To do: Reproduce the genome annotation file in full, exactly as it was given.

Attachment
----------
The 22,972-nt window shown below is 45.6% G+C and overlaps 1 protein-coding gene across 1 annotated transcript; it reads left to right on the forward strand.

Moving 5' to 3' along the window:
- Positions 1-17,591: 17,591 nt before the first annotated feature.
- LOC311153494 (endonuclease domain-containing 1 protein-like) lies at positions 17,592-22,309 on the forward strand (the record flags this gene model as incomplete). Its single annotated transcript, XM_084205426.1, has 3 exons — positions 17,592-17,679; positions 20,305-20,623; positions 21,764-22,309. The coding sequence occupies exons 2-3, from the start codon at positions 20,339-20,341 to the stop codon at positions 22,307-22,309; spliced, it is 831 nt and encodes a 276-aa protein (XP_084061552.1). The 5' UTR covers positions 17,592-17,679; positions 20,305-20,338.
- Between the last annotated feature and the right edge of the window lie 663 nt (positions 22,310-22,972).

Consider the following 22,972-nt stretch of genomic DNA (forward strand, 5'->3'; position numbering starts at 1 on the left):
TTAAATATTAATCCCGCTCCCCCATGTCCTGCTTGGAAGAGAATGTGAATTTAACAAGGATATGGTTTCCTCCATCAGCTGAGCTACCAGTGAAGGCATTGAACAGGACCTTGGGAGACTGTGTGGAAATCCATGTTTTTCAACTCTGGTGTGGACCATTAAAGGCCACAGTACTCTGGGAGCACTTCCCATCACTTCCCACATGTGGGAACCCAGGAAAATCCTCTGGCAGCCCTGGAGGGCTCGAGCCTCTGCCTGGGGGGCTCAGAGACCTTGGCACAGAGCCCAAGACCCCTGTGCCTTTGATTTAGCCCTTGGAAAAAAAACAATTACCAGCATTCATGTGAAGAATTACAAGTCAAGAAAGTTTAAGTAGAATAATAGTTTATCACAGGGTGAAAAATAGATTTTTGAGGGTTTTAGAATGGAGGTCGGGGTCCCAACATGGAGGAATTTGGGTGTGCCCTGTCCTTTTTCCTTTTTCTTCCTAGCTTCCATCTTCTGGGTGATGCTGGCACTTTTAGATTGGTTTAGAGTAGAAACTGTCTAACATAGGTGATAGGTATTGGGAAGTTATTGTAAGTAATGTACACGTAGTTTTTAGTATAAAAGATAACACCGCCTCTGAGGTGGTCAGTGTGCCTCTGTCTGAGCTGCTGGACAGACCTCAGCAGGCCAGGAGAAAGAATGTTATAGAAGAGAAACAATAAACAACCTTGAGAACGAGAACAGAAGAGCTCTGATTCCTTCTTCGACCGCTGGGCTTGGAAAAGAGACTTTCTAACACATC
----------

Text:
The 22,972-nt window shown below is 45.6% G+C and overlaps 1 protein-coding gene across 1 annotated transcript; it reads left to right on the forward strand.

Moving 5' to 3' along the window:
- Positions 1-17,591: 17,591 nt before the first annotated feature.
- LOC311153494 (endonuclease domain-containing 1 protein-like) lies at positions 17,592-22,309 on the forward strand (the record flags this gene model as incomplete). Its single annotated transcript, XM_084205426.1, has 3 exons — positions 17,592-17,679; positions 20,305-20,623; positions 21,764-22,309. The coding sequence occupies exons 2-3, from the start codon at positions 20,339-20,341 to the stop codon at positions 22,307-22,309; spliced, it is 831 nt and encodes a 276-aa protein (XP_084061552.1). The 5' UTR covers positions 17,592-17,679; positions 20,305-20,338.
- Between the last annotated feature and the right edge of the window lie 663 nt (positions 22,310-22,972).

Consider the following 22,972-nt stretch of genomic DNA (forward strand, 5'->3'; position numbering starts at 1 on the left):
TTAAATATTAATCCCGCTCCCCCATGTCCTGCTTGGAAGAGAATGTGAATTTAACAAGGATATGGTTTCCTCCATCAGCTGAGCTACCAGTGAAGGCATTGAACAGGACCTTGGGAGACTGTGTGGAAATCCATGTTTTTCAACTCTGGTGTGGACCATTAAAGGCCACAGTACTCTGGGAGCACTTCCCATCACTTCCCACATGTGGGAACCCAGGAAAATCCTCTGGCAGCCCTGGAGGGCTCGAGCCTCTGCCTGGGGGGCTCAGAGACCTTGGCACAGAGCCCAAGACCCCTGTGCCTTTGATTTAGCCCTTGGAAAAAAAACAATTACCAGCATTCATGTGAAGAATTACAAGTCAAGAAAGTTTAAGTAGAATAATAGTTTATCACAGGGTGAAAAATAGATTTTTGAGGGTTTTAGAATGGAGGTCGGGGTCCCAACATGGAGGAATTTGGGTGTGCCCTGTCCTTTTTCCTTTTTCTTCCTAGCTTCCATCTTCTGGGTGATGCTGGCACTTTTAGATTGGTTTAGAGTAGAAACTGTCTAACATAGGTGATAGGTATTGGGAAGTTATTGTAAGTAATGTACACGTAGTTTTTAGTATAAAAGATAACACCGCCTCTGAGGTGGTCAGTGTGCCTCTGTCTGAGCTGCTGGACAGACCTCAGCAGGCCAGGAGAAAGAATGTTATAGAAGAGAAACAATAAACAACCTTGAGAACGAGAACAGAAGAGCTCTGATTCCTTCTTCGACCGCTGGGCTTGGAAAAGAGACTTTCTAACACATC